Your first major film role was in The Net, a very American, very Hollywood film. How does doing an art film compare to doing a lighter one?
The major difference is money, in terms of budgets for the pictures. There isn't much difference other than that.

I think some scripts are better than others. The films' intentions are different. A Hollywood thriller like The Net has a different set of prerequisites than does a film like Emma. Emma was made because the director loved the book, and Miramax backed him. No doubt because they fancied that Jane Austen was popular at the time. The Net is more obviously trying to please an audience with a contemporary subject and a big, rising star like Sandra Bullock who is very watchable and extremely popular. It's a series of well-worked formulas, in many ways. People enjoy the reworking of a well-told story.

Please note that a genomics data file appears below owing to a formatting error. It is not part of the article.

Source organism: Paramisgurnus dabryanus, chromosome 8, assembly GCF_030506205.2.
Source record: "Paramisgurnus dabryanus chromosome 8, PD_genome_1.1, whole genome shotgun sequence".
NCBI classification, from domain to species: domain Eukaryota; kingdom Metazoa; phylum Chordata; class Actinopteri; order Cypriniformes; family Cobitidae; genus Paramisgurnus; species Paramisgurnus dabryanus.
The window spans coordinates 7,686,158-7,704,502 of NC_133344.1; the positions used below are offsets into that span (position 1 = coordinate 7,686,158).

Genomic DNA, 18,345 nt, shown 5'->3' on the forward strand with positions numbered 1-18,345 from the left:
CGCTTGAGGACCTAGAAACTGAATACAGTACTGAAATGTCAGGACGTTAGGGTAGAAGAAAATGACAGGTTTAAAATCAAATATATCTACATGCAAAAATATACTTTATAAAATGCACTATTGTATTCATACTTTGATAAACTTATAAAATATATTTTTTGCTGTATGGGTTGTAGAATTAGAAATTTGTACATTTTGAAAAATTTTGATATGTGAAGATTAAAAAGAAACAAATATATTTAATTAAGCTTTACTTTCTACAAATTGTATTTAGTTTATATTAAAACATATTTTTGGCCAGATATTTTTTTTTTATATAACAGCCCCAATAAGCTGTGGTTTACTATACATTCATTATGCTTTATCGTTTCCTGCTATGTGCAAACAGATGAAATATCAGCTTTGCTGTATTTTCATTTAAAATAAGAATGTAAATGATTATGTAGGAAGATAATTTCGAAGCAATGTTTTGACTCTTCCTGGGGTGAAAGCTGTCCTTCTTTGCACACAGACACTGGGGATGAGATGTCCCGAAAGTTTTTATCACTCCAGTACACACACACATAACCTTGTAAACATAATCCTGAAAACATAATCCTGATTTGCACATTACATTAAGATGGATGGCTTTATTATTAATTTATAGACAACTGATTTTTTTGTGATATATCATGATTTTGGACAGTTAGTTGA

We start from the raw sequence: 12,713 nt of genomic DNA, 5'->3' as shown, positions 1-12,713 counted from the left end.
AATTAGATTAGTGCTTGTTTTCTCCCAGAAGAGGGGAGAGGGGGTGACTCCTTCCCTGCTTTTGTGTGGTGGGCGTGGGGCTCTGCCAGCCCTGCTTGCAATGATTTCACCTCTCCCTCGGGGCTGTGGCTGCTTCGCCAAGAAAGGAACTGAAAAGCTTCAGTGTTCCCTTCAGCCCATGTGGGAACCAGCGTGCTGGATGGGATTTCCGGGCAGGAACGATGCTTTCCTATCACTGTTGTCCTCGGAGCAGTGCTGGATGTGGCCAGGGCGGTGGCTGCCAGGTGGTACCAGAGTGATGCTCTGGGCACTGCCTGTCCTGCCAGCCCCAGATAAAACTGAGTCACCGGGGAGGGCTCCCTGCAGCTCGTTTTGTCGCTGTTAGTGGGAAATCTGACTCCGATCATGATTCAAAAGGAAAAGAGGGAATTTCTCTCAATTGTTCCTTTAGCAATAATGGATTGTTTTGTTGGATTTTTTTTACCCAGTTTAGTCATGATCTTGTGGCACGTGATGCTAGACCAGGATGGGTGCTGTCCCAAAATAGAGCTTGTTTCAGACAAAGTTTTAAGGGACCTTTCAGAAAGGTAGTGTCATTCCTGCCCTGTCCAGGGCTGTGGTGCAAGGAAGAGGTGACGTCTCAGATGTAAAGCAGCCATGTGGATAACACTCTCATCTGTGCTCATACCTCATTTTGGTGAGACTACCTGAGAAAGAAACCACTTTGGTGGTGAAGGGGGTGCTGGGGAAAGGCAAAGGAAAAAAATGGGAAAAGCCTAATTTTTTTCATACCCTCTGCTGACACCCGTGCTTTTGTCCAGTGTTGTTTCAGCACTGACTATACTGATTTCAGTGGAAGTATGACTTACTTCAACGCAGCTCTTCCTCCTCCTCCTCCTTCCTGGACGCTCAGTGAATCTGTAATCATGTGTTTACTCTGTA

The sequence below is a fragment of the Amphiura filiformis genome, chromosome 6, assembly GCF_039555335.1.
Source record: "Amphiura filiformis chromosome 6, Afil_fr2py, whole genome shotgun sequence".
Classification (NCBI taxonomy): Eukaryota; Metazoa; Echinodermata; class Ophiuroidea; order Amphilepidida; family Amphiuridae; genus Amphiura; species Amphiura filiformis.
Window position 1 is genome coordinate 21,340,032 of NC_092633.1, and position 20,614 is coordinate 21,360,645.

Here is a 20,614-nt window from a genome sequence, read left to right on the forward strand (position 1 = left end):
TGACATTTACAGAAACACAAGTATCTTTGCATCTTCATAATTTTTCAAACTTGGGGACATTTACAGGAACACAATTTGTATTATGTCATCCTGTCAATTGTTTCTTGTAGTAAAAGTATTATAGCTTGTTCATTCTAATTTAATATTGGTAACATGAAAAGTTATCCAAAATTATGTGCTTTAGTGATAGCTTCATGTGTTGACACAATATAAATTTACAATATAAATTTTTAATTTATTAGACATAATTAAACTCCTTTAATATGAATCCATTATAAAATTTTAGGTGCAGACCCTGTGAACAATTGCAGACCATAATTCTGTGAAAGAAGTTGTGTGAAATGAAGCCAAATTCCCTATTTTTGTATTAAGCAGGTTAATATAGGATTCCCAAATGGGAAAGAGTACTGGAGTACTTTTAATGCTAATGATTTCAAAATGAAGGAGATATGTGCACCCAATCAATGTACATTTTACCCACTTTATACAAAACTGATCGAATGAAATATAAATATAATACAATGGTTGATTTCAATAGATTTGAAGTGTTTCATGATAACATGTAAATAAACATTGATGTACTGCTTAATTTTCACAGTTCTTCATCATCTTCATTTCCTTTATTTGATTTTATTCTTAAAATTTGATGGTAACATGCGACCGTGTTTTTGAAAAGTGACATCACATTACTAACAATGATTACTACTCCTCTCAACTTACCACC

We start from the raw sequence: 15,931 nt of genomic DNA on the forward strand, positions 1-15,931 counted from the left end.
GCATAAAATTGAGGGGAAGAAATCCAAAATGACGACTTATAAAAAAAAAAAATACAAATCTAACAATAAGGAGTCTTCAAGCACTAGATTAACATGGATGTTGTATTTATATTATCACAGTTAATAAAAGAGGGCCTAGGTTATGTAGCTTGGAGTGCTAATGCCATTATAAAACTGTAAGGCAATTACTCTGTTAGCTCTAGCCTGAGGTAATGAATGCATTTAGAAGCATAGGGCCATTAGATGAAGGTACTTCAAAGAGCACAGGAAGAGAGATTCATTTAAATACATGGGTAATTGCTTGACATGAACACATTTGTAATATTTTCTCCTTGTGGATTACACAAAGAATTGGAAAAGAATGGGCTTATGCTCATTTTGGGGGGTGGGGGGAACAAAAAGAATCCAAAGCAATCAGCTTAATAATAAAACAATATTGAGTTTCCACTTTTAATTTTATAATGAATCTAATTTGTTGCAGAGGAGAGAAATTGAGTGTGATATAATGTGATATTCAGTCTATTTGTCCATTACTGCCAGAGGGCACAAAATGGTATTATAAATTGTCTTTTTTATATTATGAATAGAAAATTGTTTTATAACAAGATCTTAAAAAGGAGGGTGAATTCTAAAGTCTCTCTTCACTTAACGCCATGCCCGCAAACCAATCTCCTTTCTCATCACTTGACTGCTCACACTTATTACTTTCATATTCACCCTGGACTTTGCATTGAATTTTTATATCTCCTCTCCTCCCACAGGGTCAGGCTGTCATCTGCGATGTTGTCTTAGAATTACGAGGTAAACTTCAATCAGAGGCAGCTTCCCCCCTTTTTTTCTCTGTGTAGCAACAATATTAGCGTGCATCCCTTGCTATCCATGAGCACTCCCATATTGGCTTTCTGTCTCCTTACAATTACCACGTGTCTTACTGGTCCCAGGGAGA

The Net is what really solidified Sandra Bullock's place on the map. How was it to work with her?
It was great. I had not seen Speed until I flew out to start filming The Net. I saw it on the plane going over. But I knew that she was big news. She had organized 1995 to be an extremely busy year. She was very professional, very generous. She put me at ease. I was understandably a bit nervous about working in America for the first time, and working in Hollywood. She really kind of grounded me. She is pretty sensible, and she is as nice as she seems. She became a very reliable ally.

You've acted out Shakespeare, Emily Bronte, and Jane Austen works, among others. Who is your favorite author to act out?
I think Shakespeare, although I've only done that twice in my life. I read that you had played Hamlet, and a lot of people say that is the most difficult role an actor can have. The funny thing about Hamlet is there's no way to prescribe what he is in the script. It relies so much on the personality of the person playing it. I played two other roles in that production. I played Laertes and Osric.